What the fuck is going on in the USA??? Is this everywhere or only selected states? I’m not saying Canada is much better (well maybe I am) but I don’t hear of forcefeeding kids crap at schools here… Yes I have a girl in grade 8. Her school has no cafetera – its 100% food from home

  34. Paul C on August 31, 2012 at 10:54

    Reminds me of one of the events that led to us homeschooling our kids. Our oldest daughter was ill often and missed a lot of school, which we now know was food allergy related. One day, as punishment for being absent, our daughter was not allowed to eat the normal lunch with her friends, and had to sit at a detention table and given a peanut butter sandwich to eat. Using food as punishment for something out of a child’s control is a great message to send.

    The lunch described in the original post here sounds like an even worse punishment.

  35. Joseph on August 31, 2012 at 11:03

    If we must give food to everyone, free of charge, the food becomes whatever cheap crap we can scrounge (and we try to avoid getting stuff that some people won’t like, e.g. rich people who have decided that fat is evil, and protein is too).

    • Richard Nikoley on August 31, 2012 at 11:18

      “If we must give food to everyone”

      It’s not even free and it’s not even everyone, and look how bad it already is. Free to everyone has already been done. Awchwitz, et al. The results are a meer Google images search away.

      • Joseph on August 31, 2012 at 19:55

        Government is bad business, huh? Who would have guessed?

  36. jonw on August 31, 2012 at 12:19

    I share the outrage. My kids go to school, pack their own lunches and I’d be livid if some busybody presumed to criticize my feeding of them. School cafeteria lunches are horrible. But… “intentionally starving” is ridiculous. And a school age kid being limited to 2 or 3 good solid meals a day is not going to harm them. No parent has a right to demand the state feed their children ANYTHING, let alone to dictate how good the food must be. This makes about as much sense as complaining that the government’s free health care is not good enough. I don’t want a single cent of tax money spent on school lunches.

    • Richard Nikoley on August 31, 2012 at 14:37

      You’re kinda missing the point. Badly. But you get to be as stupid as you want to be, and be perceived.

      I’m really tired of that, so I’m just going to let you wallow. Have a nice weekend. And no, I will never, ever explain myself. You have a choice: continue to look stupid, or come clean as to how you intentionally missed the message.

      • jonw on August 31, 2012 at 20:26

        message: school lunches are horrible and bureaucrats are idiots. that’s why I threw in the first three sentences.

        but I have a hard time believing school nutrition committees or whoever comes up with that shit intends for children to starve. I know, it’s a rant and it’s about the emotion. but I’m a sucker for consistency Rich. guess that’s why I dont write a prize winning blog with thousands of fans, logic is too boring. y’all have a good weekend too. still a fan.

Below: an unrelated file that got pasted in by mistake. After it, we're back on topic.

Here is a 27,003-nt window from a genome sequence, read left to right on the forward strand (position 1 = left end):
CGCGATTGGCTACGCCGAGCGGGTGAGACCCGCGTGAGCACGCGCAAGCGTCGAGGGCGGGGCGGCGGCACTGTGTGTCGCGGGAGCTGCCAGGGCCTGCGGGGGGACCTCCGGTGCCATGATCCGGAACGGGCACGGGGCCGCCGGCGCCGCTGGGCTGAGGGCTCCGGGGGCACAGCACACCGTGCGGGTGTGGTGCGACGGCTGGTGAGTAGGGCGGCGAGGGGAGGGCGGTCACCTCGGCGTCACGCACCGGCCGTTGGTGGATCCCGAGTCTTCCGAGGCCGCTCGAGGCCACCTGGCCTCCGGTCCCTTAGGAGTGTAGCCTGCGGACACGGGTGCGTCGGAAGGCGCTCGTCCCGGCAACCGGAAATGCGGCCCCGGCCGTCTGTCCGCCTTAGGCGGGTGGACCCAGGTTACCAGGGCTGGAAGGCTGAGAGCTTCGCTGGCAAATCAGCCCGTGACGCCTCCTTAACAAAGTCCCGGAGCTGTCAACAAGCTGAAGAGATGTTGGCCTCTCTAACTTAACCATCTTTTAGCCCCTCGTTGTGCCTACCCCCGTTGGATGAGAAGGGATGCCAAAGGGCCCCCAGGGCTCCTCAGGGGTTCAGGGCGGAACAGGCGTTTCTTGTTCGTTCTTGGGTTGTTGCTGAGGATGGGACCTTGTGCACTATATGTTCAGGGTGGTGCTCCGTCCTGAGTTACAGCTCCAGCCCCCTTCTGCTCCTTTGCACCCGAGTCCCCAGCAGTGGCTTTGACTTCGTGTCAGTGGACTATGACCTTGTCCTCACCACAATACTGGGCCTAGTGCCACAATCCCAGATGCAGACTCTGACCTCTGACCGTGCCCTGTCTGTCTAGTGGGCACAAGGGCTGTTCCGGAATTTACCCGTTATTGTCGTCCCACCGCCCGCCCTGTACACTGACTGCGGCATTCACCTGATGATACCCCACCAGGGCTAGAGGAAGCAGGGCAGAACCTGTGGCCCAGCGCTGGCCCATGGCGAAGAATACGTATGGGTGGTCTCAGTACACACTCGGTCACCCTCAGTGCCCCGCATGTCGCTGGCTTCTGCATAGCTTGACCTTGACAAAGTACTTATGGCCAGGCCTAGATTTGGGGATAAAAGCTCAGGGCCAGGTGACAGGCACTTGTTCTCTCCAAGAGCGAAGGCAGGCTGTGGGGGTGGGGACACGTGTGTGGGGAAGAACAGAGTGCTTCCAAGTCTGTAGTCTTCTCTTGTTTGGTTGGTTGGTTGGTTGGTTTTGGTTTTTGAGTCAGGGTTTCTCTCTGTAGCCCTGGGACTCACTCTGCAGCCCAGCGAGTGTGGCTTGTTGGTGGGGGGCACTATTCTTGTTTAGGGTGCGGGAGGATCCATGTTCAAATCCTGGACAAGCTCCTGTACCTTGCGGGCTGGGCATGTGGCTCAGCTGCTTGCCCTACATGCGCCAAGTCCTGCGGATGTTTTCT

• Dave on September 1, 2012 at 07:40

        Honestly, they sort of did. Since the new guidelines are partially in response to the obesity problem. To lose weight, it is a matter of calories in vs. calories out, and since they aren’t increasing exercise, they are forcing it by calorie reduction (via a very wide brush that doesn’t account for differences in individuals, other than grade level). That isn’t even including that most of those calories are fairly nutritionally devoid of preprocessed fake food.

        But then, what did you expect from a body that wants to treat the kids as inter-changeable parts and was looking for a simple solution to a complex problem?

        The Morning Joy Farms article link in the blog sums it up pretty well.

      • Richard Nikoley on September 1, 2012 at 08:04


        Yea, that’s part of it too. I maintain that caloric restriction in young, growing kids is a very, very serious thing that needs to be undertaken very carefully, individually, and professional supervision is not a bad idea.

        Kids are growing. They require periods of caloric excess even, as things balance out. How many have seen a plump child, boy or girl, suddenly become a twig once they hit puberty?

        I dont think a bit of chubbiness (not obesity) is a bad thing on a pre-pubescent kid at all. Feed them QUALITY food, minimize the sodas & juices that don’t satiate, let them eat ad libitum and let nature do what it does. That will work for all but the very most individual cases.

        Caloric restriction of children as policy is going to be a disaster.

  37. Jennifer on September 2, 2012 at 08:40

    Found this via a Facebook post, had to comment.

    “Please, sir, could I have some more?” Too many meals from the US gov-inspired ‘menu’ and not only will our kids have no idea where that line comes from, but none of them will have the mental aptitude to understand Dickens’ brilliant social commentary in Oliver Twist!

    My sister is a 5th grade teacher in a district where over 45% of the kids qualify for free lunch (another 25% qualify for reduced-price lunches). She says that nearly half the kids in her class get fewer than 2 meals at home PER WEEK. Most of them skip the first 30 minutes of class to attend “2nd breakfast”(offered for the kids who arrive at school less than 10 minuts before classes start). These kids get the majority of the week’s calories at school, and now their calorie content has dropped dramatically (their protein and good fat consumption is virtually nil). While I don’t think public schools should be in the business of feeding kids, that is a moot point now. They DO take on that burden, but in this latest (as well as all other) iteration, they’ve become absolutely responsible for dumbing our kids down. The kids who can’t make up the calorie deficit by purchasing extras (though my sister tells me they aren’t allowed extra protein or dairy, only extra carbs or the vending machine junk) are the also the ones who can’t go home and pig out to make up for what they’rer missing at school.